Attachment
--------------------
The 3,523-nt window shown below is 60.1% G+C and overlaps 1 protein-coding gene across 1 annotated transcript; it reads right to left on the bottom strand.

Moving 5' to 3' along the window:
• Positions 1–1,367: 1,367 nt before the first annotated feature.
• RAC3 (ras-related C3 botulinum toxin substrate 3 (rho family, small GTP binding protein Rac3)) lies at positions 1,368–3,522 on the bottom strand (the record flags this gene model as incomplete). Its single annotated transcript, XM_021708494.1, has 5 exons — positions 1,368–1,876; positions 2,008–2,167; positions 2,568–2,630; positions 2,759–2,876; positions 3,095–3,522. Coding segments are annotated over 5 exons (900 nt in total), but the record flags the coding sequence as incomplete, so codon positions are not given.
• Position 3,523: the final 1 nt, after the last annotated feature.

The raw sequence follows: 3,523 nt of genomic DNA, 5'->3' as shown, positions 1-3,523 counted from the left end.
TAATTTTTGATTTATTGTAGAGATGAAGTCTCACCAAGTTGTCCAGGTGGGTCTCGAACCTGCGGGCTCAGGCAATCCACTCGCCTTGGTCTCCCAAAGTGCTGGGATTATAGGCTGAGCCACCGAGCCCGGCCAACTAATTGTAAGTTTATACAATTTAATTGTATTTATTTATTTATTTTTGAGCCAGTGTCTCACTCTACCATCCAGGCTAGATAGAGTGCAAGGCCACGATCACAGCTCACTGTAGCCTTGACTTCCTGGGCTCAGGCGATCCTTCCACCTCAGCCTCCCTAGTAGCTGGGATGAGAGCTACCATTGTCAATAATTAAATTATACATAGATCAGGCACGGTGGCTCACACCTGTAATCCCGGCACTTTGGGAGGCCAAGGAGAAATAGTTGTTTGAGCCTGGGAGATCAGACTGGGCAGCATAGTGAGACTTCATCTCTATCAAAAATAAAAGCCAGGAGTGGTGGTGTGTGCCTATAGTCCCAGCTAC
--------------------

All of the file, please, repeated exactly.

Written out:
The 3,523-nt window shown below is 60.1% G+C and overlaps 1 protein-coding gene across 1 annotated transcript; it reads right to left on the bottom strand.

Moving 5' to 3' along the window:
• Positions 1–1,367: 1,367 nt before the first annotated feature.
• RAC3 (ras-related C3 botulinum toxin substrate 3 (rho family, small GTP binding protein Rac3)) lies at positions 1,368–3,522 on the bottom strand (the record flags this gene model as incomplete). Its single annotated transcript, XM_021708494.1, has 5 exons — positions 1,368–1,876; positions 2,008–2,167; positions 2,568–2,630; positions 2,759–2,876; positions 3,095–3,522. Coding segments are annotated over 5 exons (900 nt in total), but the record flags the coding sequence as incomplete, so codon positions are not given.
• Position 3,523: the final 1 nt, after the last annotated feature.

The raw sequence follows: 3,523 nt of genomic DNA, 5'->3' as shown, positions 1-3,523 counted from the left end.
TAATTTTTGATTTATTGTAGAGATGAAGTCTCACCAAGTTGTCCAGGTGGGTCTCGAACCTGCGGGCTCAGGCAATCCACTCGCCTTGGTCTCCCAAAGTGCTGGGATTATAGGCTGAGCCACCGAGCCCGGCCAACTAATTGTAAGTTTATACAATTTAATTGTATTTATTTATTTATTTTTGAGCCAGTGTCTCACTCTACCATCCAGGCTAGATAGAGTGCAAGGCCACGATCACAGCTCACTGTAGCCTTGACTTCCTGGGCTCAGGCGATCCTTCCACCTCAGCCTCCCTAGTAGCTGGGATGAGAGCTACCATTGTCAATAATTAAATTATACATAGATCAGGCACGGTGGCTCACACCTGTAATCCCGGCACTTTGGGAGGCCAAGGAGAAATAGTTGTTTGAGCCTGGGAGATCAGACTGGGCAGCATAGTGAGACTTCATCTCTATCAAAAATAAAAGCCAGGAGTGGTGGTGTGTGCCTATAGTCCCAGCTAC